Dreweatts

Founded in 1759, Dreweatts is an auction house based in Donnington Priory in Newbury. It is currently owned by Gurr Johns and managed by George Bailey. Gurr Johns bought the firm from the Stanley Gibbons Group in 2017.

Dreweatts’ specialist auctions include: jewellery, silver, watches, clocks, silver, Asian art, European ceramics and antique furniture.


Bassett-Lowke in Eric Ravilious’ High Street

10 June 2004

IN a general sale held by Bloomsbury Auctions on May 13, a copy of J.M. Richards’ High Street of 1938 that was signed on the front free endpaper by W.J. Bassett-Lowke, the proprietor of one of the shops illustrated in the work’s coloured litho illustrations by Eric Ravilious, was sold for £1150.

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Maritime martial arts

10 June 2004

Comprising 60 oban panels that form 20 triptychs, a concertina form, Senso-e album of c.1895 that sold for £3200 as part of a May 27 sale of original drawings and watercolours, prints and maps held by Bloomsbury Auctions is a record of events of the Sino-Japanese war of 1894-95 in which Japan’s modernised armed forces gained a swift and comparatively easy victory over the much larger Chinese forces.

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Emma the leading lady and still a bestseller...

10 June 2004

EMMA was the leading lady in a May 19 sale held by Dreweatt Neate of Newbury, an 1816 first of Jane Austen’s novel selling at £6000. Catalogued as bound in both contemporary half red morocco and later boards, it retained the half title to Vol. III only and showed a little spotting and staining. It also bore the booklabels of Gilbert Bethune of Balfour.

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Anthropology attracts the greatest interest

09 June 2004

THE emphasis in two photograph auctions held last month was very much on 20th century material, although at both events the big money spinner came from their smaller 19th century sections in the form of collections of anthropological interest.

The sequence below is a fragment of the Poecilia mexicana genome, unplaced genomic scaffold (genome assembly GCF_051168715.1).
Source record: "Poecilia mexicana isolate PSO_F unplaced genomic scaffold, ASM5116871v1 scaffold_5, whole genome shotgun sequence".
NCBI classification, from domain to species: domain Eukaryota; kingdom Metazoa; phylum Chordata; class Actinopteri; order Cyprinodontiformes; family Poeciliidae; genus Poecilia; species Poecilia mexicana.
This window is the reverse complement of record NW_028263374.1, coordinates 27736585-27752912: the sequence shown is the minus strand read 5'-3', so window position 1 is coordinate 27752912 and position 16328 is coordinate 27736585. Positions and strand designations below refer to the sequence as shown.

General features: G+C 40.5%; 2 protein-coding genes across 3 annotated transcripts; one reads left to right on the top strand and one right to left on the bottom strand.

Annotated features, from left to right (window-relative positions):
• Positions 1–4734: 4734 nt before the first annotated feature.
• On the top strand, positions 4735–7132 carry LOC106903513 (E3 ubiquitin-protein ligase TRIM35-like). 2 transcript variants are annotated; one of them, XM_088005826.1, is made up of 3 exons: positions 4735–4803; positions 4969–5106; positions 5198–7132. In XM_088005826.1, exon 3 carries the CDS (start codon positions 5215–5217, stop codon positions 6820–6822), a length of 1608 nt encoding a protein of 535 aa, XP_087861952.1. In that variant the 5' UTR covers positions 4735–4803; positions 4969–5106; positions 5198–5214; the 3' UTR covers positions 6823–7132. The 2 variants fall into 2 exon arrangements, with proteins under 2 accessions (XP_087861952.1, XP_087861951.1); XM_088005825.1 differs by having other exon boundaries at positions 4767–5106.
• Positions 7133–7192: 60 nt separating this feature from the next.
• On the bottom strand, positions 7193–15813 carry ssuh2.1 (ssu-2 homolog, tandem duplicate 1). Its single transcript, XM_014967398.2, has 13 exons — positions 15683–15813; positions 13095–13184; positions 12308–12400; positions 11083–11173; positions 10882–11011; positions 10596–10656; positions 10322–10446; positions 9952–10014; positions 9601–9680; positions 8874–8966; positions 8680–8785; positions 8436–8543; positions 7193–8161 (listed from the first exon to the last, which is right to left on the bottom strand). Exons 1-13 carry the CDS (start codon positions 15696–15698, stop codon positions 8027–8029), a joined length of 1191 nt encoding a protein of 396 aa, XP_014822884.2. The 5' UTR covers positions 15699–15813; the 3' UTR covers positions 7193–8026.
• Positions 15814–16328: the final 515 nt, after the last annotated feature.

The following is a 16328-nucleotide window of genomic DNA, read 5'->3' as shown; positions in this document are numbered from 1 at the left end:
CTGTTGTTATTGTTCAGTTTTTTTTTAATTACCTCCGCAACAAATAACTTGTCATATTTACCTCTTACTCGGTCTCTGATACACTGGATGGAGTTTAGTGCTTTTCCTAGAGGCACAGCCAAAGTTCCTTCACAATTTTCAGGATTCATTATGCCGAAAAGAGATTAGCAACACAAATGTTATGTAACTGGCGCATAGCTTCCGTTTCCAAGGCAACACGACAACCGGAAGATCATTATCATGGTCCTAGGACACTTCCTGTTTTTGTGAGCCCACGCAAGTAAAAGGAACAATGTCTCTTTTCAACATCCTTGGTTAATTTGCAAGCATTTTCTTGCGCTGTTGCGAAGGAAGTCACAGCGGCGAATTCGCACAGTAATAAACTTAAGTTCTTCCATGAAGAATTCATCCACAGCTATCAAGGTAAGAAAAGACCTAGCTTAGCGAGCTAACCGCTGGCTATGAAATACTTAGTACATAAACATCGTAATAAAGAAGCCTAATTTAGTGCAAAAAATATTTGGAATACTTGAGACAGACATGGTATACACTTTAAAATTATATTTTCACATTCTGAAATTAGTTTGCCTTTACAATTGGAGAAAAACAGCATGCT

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A feast of amusing and edifying tales for young gentlefolk of all ages

02 June 2004

AN April 29 sale held by Bloomsbury Auctions presented an enormous selection of children’s, illustrated and private press books that ran to nearly 900 lots. While there was much to admire in the other sections of the sale, I shall concentrate on the children’s books for this report. A great many of the lots came from one fine collection in which many of the books contained a bookplate designed by Pauline Baynes.

Bloomsbury launch Imp and Mod department

26 May 2004

RECENTLY renamed and relocated, Bloomsbury Auctions have launched an Impressionist, Modern and Contemporary art department.

Group rebrand under Dreweatt Neate name

06 April 2004

THE Fine Art Auction Group are to adopt the Dreweatt Neate Fine Art name for their full network of regional salerooms. The move follows the addition of the Donnington Priory company to the group’s portfolio in November last year.

Kashmir necklace sold at Dreweatt Neate

31 March 2004

Few pieces of Victorian jewellery have survived in such sparkling condition as this Kashmir sapphire and diamond necklace which sold at Dreweatt Neate’s Donnington Priory saleroom near Newbury last week for £240,000 (plus 15/10% premium) – the highest ever price for jewellery at a provincial saleroom.

Bloomsbury Book Auctions change their name and move to Mayfair

09 March 2004

Bloomsbury Book Auctions are changing their name to Bloomsbury Auctions and moving to new premises at Bloomsbury House, a substantial refurbished building in Maddox Street, Mayfair.

Barberi table is £250,000 coup for Dreweatt Neate

02 February 2004

The highlight of the month’s auction calendar, this remarkable Italian micromosaic and ormolu mounted centre table shot to £250,000 (plus 15/10 per cent buyer’s premium) at Dreweatt Neate of Donnington Priory, Newbury on January 21.